BRIEF DESCRIPTION OF THE DRAWINGS

FIG. 1 is a schematic view, in cross-section, of three pickle tanks aligned in series covered by one embodiment of a tank cover of the present invention;

FIG. 2 is a schematic view, in cross-section, of one pickle tank and tank cover along section line Y—Y;

FIG. 3 is a perspective view of part of a tank cover showing a section having a plenum and an exhaust section;

FIG. 4 is a schematic view, in cross-section, of one pickle tank and tank cover along section line A—A;

FIG. 5 is a schematic view, in cross-section, of one pickle tank and cover along section line Z—Z;

FIG. 6 is a schematic view, in cross-section, of the sealing means between the plenum chamber section and the exhaust section;

FIG. 7 is a sectional view of the sealing means; and

FIG. 8 is a schematic view, in cross-section, of the pickle tank and tank cover of the present invention along view line X—X.

FIG. 9 is a cross-section of the joint between the exhaust section and section with the plenum chamber of the tank cover.

DETAILED DESCRIPTION OF THE INVENTION

There is shown in FIG. 1 a continuous single length of steel 2 that is being pickled in an acid bath in pickle tank 4 enclosed by a tank cover 6 which is the preferred embodiment of a tank cover of the present invention. Tank cover 6 reduces the cost and improves the efficiency of the steel pickling operation. Tank cover 6 reduces the heat lost from the pickling system, consisting of pickle tank 4, tank cover 6 and the acid bath, and minimizes escape gases from the system by improving the flow of air and exhaust gases through the pickling system. The pickling of a length of steel 2 is exemplary, as tank cover 6 of the present invention is suitable for covering a tank for pickling any metal product.

Much of the heat supplied to the acid baths in pickling operations in is lost at the surface of the acid bath by liquid evaporation. The heated acid bath solution evaporates into the air space between the acid bath and the tank cover. In conventional pickling systems, the space above the acid bath and below the tank cover is used for transporting exhaust gases, evaporated acid bath fumes and air, to exhaust exits connected to the tank cover. Thus, the exhaust gasses in this space are not static, but form a fluid stream that typically flows in one direction, discharging through the exhaust exits. The contact of this fluid stream with the acid baths increases the evaporation rate at the air-liquid interface of the baths. Increased evaporation leads to increased heat loss which means that more heat must be supplied to the acid baths in order to maintain the acid baths at a constant temperature. Maintaining the acid baths at a constant temperature is important in achieving even pickling of a length of steel product.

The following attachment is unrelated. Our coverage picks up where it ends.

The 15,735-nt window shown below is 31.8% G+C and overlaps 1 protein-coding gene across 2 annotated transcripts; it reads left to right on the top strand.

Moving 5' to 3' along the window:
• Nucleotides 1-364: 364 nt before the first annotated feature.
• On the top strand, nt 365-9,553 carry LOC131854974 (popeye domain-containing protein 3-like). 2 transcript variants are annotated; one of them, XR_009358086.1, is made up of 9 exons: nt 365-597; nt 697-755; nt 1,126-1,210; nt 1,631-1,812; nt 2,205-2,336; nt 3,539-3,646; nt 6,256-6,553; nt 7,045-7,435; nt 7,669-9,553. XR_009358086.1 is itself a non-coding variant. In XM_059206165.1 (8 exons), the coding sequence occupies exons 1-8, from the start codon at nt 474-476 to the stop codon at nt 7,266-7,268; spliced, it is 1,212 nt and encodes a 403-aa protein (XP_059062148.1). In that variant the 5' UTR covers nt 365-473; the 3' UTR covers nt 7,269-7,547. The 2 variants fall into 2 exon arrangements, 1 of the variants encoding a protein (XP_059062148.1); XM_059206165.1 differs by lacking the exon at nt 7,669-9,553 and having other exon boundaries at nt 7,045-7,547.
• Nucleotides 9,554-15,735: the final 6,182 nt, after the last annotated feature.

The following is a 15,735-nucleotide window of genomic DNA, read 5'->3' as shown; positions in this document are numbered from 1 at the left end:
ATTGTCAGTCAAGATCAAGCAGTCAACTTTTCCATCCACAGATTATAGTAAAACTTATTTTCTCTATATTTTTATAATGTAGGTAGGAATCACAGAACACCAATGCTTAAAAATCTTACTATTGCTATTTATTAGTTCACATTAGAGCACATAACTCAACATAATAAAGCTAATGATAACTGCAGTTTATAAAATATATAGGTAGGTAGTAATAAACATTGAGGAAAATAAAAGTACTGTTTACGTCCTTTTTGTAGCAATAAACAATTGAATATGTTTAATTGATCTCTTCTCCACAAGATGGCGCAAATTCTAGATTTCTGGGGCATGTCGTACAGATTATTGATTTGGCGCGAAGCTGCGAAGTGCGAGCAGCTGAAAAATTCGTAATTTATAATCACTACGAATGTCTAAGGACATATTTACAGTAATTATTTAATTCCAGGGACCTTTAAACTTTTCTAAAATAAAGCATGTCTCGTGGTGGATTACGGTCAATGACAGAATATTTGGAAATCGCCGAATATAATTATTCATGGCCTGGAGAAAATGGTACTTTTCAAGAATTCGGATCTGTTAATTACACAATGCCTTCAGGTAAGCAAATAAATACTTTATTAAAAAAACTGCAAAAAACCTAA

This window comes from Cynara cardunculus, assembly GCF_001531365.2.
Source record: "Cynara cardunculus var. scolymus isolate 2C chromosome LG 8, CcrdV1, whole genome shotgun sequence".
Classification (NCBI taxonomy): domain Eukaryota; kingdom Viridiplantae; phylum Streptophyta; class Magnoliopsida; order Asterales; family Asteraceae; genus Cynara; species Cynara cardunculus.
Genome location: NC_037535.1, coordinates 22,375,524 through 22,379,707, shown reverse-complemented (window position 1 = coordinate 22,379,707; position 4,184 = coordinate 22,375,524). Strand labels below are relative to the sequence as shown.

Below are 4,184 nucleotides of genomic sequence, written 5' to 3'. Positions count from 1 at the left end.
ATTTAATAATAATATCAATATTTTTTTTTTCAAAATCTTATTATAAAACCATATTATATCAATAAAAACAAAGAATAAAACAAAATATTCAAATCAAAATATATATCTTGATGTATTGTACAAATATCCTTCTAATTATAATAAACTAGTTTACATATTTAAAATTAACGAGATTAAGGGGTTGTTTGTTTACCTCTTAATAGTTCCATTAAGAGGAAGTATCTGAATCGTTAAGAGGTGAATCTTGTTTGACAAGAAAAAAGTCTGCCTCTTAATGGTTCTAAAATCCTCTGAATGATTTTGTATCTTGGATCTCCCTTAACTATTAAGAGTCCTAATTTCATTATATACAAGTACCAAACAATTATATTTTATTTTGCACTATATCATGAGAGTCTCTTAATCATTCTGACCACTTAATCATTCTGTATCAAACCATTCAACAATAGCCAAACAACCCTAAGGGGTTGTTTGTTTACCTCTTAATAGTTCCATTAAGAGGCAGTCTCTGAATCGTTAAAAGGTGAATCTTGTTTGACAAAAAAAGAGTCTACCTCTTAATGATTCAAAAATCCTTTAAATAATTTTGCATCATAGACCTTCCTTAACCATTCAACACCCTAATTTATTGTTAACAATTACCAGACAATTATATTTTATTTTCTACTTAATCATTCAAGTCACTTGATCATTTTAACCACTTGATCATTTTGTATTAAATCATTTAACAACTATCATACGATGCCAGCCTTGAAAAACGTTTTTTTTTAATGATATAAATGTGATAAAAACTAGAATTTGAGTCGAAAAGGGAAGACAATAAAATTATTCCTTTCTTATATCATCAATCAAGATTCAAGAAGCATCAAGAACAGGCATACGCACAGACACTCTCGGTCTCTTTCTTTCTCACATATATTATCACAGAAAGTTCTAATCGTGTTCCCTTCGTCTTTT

To the end of minimizing heat loss and achieving efficiency, tank cover 6 separates the surface of the acid baths in pickle tank 4 from exhaust gas flow through the pickling system. This separation reduces the acid evaporation rate which reduces heat loss and provides for a more efficient control over the exhaust gases.

FIG. 1 shows pickle tank 4 of one embodiment comprising three acid pickle tanks 4 a, b, c aligned in a series. Any number of pickle tanks may be used depending on the constraints of the system and amount of pickling desired. Each pickle tank 4 a, b, c is constructed of polyprolene or steel lined with acid brick or granite 8 as shown in FIG. 2, a cross section taken along section line Y—Y. Between the steel and acid brick 8 there may be a rubber or plastic layer (not shown). Each pickle tank 4 a, b, c has a bottom surface 10 a, b, c, sidewalls 12 a, b, c, and 14 a, b, c respectively.

Pickle tank 4 a has a front wall 16 at the entrance 18 of the pickling system. Front wall 16 has an inlet roller 20, for feeding steel strip 2, in front of a lip 22, shown in more detail in FIG. 4. Pickle tank 4 a has a back wall 24, which joins a front wall 26 of pickle tank 4 b to form an intermediate wall in pickle tank 4. Pickle tank 4 b has a back wall 28 which joins a front wall 30 of pickle tank 4 c to form another intermediate wall in pickle tank 4. Pickle tank 4 c has a back wall 32 which forms an exit 34 of the pickling system along with an outlet roller 36.

Referring to FIG. 1, steel strip 2 enters pickle tank 4 by being fed over inlet roller 20 and over lip 22 of front wall 16 of pickle tank 4 a. Steel strip 2 dips through the acid bath in pickle tank 4 a and over a granite skid cap or a pair of intermediate rollers (not shown) provided in pickle tank 4 a and over another granite skid cap or rollers (not shown) at the junction of each of pickle tanks 4 a, 4 b, 4 c. Steel strip 2 then passes over back wall 32 of pickle tank 4 c and contacts outlet roller 36 upon its exit from the pickling system.

Tank cover 6 in FIG. 1 extends the length of pickle tank 4 from steel strip inlet 18 at pickle tank 4 a to steel strip exit 34 at pickle tank 4 c. Tank cover 6 is made of a plurality of sections which when connected form a continuous tank cover 6 enclosing pickle tank 4. Tank cover 6 is constructed of a plurality of exhaust sections 38 each having an exhaust outlet 40 and a plurality of sections 42 which adjoin each other and sections 38. The number of sections that form a complete tank cover will vary depending on the length of the pickle tank and the length of each section. Tank cover 6, the preferred embodiment of the present invention, has four (4) exhaust sections 38 and six (6) sections 42. Tank cover 6 is preferably constructed so that exhaust sections 38 form the entrance and exit of a pickling system, in addition to being spaced evenly along tank cover 6, in between sections 42. Since exhaust sections 38 are associated with an external exhaust system and scrubber, they are not normally moved or lifted from pickle tank 4. Sections 42 are more easily lifted making their removal for access to pickle tank 4 more appropriate.